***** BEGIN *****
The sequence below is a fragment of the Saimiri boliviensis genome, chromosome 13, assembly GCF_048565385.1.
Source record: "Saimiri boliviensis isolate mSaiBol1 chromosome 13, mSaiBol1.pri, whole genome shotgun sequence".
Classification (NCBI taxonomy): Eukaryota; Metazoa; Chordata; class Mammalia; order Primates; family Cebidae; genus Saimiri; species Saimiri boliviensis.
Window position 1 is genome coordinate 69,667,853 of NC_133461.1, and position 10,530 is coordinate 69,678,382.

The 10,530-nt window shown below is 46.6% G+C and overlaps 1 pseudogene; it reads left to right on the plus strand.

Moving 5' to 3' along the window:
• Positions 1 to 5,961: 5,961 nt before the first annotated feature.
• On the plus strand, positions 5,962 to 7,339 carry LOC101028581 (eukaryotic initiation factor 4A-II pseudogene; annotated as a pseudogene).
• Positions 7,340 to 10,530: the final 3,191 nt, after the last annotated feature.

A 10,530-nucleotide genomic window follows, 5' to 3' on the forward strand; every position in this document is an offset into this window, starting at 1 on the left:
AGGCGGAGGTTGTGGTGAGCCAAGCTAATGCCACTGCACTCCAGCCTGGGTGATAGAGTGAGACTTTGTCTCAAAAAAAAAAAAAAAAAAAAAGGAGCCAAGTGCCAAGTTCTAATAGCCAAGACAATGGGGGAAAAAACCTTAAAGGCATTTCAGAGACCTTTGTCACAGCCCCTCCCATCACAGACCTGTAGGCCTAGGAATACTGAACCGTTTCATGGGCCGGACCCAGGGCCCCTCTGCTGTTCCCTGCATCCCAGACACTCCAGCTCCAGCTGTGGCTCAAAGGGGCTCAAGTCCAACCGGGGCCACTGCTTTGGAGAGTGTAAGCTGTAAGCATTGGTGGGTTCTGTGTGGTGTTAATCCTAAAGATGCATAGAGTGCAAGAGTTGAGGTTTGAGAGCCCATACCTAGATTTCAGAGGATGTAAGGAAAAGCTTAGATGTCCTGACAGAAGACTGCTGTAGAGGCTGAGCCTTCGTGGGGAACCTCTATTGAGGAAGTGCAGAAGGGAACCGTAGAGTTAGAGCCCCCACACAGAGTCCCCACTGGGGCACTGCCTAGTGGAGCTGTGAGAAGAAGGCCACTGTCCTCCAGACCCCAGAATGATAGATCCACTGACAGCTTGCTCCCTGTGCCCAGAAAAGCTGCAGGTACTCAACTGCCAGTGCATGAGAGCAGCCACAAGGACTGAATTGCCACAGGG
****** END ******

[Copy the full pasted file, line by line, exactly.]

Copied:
The sequence below is a fragment of the Saimiri boliviensis genome, chromosome 13, assembly GCF_048565385.1.
Source record: "Saimiri boliviensis isolate mSaiBol1 chromosome 13, mSaiBol1.pri, whole genome shotgun sequence".
Classification (NCBI taxonomy): Eukaryota; Metazoa; Chordata; class Mammalia; order Primates; family Cebidae; genus Saimiri; species Saimiri boliviensis.
Window position 1 is genome coordinate 69,667,853 of NC_133461.1, and position 10,530 is coordinate 69,678,382.

The 10,530-nt window shown below is 46.6% G+C and overlaps 1 pseudogene; it reads left to right on the plus strand.

Moving 5' to 3' along the window:
• Positions 1 to 5,961: 5,961 nt before the first annotated feature.
• On the plus strand, positions 5,962 to 7,339 carry LOC101028581 (eukaryotic initiation factor 4A-II pseudogene; annotated as a pseudogene).
• Positions 7,340 to 10,530: the final 3,191 nt, after the last annotated feature.

A 10,530-nucleotide genomic window follows, 5' to 3' on the forward strand; every position in this document is an offset into this window, starting at 1 on the left:
AGGCGGAGGTTGTGGTGAGCCAAGCTAATGCCACTGCACTCCAGCCTGGGTGATAGAGTGAGACTTTGTCTCAAAAAAAAAAAAAAAAAAAAAGGAGCCAAGTGCCAAGTTCTAATAGCCAAGACAATGGGGGAAAAAACCTTAAAGGCATTTCAGAGACCTTTGTCACAGCCCCTCCCATCACAGACCTGTAGGCCTAGGAATACTGAACCGTTTCATGGGCCGGACCCAGGGCCCCTCTGCTGTTCCCTGCATCCCAGACACTCCAGCTCCAGCTGTGGCTCAAAGGGGCTCAAGTCCAACCGGGGCCACTGCTTTGGAGAGTGTAAGCTGTAAGCATTGGTGGGTTCTGTGTGGTGTTAATCCTAAAGATGCATAGAGTGCAAGAGTTGAGGTTTGAGAGCCCATACCTAGATTTCAGAGGATGTAAGGAAAAGCTTAGATGTCCTGACAGAAGACTGCTGTAGAGGCTGAGCCTTCGTGGGGAACCTCTATTGAGGAAGTGCAGAAGGGAACCGTAGAGTTAGAGCCCCCACACAGAGTCCCCACTGGGGCACTGCCTAGTGGAGCTGTGAGAAGAAGGCCACTGTCCTCCAGACCCCAGAATGATAGATCCACTGACAGCTTGCTCCCTGTGCCCAGAAAAGCTGCAGGTACTCAACTGCCAGTGCATGAGAGCAGCCACAAGGACTGAATTGCCACAGGG